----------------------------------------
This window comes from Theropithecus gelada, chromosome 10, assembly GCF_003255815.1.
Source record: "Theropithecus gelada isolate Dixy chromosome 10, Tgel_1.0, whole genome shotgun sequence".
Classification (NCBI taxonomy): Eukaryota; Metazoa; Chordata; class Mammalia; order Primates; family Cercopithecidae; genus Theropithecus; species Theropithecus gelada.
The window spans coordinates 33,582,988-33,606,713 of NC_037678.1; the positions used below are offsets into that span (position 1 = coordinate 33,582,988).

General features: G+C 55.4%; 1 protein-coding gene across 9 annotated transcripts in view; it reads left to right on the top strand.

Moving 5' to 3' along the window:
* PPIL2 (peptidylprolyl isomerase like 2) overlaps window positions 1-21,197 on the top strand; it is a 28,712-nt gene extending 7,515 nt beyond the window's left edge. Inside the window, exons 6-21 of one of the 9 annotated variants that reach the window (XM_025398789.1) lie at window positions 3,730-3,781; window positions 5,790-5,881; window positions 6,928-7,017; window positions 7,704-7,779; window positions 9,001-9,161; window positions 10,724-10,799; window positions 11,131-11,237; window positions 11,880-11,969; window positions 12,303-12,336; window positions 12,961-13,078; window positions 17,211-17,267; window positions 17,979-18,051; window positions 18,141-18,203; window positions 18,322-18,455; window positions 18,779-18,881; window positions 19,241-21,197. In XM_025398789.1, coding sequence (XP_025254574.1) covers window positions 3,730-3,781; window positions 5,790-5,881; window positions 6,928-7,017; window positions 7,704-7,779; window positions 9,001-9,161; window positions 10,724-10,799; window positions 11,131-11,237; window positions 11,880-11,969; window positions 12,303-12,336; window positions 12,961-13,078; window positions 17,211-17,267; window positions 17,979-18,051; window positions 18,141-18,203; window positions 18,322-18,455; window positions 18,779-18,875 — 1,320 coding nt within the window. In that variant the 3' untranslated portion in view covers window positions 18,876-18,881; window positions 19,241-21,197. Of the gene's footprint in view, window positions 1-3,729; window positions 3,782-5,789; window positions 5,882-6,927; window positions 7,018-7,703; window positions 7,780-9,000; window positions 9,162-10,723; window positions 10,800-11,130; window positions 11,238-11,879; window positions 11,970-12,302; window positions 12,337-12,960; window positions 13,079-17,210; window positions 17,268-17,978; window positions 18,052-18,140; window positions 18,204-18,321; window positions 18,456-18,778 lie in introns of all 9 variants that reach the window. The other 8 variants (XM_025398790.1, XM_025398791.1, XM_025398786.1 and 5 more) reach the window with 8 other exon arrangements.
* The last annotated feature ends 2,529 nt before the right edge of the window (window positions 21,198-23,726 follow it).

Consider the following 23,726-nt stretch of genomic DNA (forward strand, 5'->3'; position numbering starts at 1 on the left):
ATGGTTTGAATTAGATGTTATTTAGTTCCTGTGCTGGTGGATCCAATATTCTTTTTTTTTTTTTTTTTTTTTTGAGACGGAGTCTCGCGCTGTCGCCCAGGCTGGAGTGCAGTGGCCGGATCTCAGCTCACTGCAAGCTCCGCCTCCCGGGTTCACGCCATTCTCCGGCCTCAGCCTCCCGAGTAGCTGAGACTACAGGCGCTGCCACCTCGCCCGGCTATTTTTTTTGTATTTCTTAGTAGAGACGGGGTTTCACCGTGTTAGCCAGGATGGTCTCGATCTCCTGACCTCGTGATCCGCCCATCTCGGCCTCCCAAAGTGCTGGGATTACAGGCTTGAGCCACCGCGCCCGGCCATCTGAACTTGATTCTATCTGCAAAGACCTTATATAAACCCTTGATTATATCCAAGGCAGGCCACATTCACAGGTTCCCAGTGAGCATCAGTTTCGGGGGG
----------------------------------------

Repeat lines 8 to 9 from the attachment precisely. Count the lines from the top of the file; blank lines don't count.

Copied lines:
* The last annotated feature ends 2,529 nt before the right edge of the window (window positions 21,198-23,726 follow it).

Consider the following 23,726-nt stretch of genomic DNA (forward strand, 5'->3'; position numbering starts at 1 on the left):